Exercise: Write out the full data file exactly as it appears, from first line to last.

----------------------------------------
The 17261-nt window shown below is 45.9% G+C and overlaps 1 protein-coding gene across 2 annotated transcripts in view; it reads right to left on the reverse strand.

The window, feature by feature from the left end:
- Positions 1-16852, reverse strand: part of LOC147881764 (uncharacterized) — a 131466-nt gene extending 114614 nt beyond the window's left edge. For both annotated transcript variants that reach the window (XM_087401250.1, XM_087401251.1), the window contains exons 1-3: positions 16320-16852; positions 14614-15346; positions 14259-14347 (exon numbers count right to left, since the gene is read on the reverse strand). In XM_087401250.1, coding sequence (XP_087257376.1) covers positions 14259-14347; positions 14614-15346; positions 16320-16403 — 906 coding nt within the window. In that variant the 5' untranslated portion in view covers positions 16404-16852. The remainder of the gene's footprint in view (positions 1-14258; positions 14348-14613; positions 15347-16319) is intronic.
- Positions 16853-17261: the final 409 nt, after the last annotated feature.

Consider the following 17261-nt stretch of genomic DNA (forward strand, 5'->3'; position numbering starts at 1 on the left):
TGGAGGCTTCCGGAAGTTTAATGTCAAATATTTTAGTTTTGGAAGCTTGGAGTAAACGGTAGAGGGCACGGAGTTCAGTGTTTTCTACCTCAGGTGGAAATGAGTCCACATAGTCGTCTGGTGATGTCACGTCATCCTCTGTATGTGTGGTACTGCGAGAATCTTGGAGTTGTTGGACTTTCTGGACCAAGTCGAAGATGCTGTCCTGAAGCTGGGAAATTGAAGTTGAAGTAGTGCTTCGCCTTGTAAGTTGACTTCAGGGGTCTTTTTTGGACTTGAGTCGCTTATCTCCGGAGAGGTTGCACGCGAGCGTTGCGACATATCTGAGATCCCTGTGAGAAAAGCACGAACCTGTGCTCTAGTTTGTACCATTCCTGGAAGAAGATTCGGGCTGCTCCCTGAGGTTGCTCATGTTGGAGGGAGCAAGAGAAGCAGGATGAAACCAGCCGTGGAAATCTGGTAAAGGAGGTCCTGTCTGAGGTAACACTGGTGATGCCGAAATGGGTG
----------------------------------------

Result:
The 17261-nt window shown below is 45.9% G+C and overlaps 1 protein-coding gene across 2 annotated transcripts in view; it reads right to left on the reverse strand.

The window, feature by feature from the left end:
- Positions 1-16852, reverse strand: part of LOC147881764 (uncharacterized) — a 131466-nt gene extending 114614 nt beyond the window's left edge. For both annotated transcript variants that reach the window (XM_087401250.1, XM_087401251.1), the window contains exons 1-3: positions 16320-16852; positions 14614-15346; positions 14259-14347 (exon numbers count right to left, since the gene is read on the reverse strand). In XM_087401250.1, coding sequence (XP_087257376.1) covers positions 14259-14347; positions 14614-15346; positions 16320-16403 — 906 coding nt within the window. In that variant the 5' untranslated portion in view covers positions 16404-16852. The remainder of the gene's footprint in view (positions 1-14258; positions 14348-14613; positions 15347-16319) is intronic.
- Positions 16853-17261: the final 409 nt, after the last annotated feature.

Consider the following 17261-nt stretch of genomic DNA (forward strand, 5'->3'; position numbering starts at 1 on the left):
TGGAGGCTTCCGGAAGTTTAATGTCAAATATTTTAGTTTTGGAAGCTTGGAGTAAACGGTAGAGGGCACGGAGTTCAGTGTTTTCTACCTCAGGTGGAAATGAGTCCACATAGTCGTCTGGTGATGTCACGTCATCCTCTGTATGTGTGGTACTGCGAGAATCTTGGAGTTGTTGGACTTTCTGGACCAAGTCGAAGATGCTGTCCTGAAGCTGGGAAATTGAAGTTGAAGTAGTGCTTCGCCTTGTAAGTTGACTTCAGGGGTCTTTTTTGGACTTGAGTCGCTTATCTCCGGAGAGGTTGCACGCGAGCGTTGCGACATATCTGAGATCCCTGTGAGAAAAGCACGAACCTGTGCTCTAGTTTGTACCATTCCTGGAAGAAGATTCGGGCTGCTCCCTGAGGTTGCTCATGTTGGAGGGAGCAAGAGAAGCAGGATGAAACCAGCCGTGGAAATCTGGTAAAGGAGGTCCTGTCTGAGGTAACACTGGTGATGCCGAAATGGGTG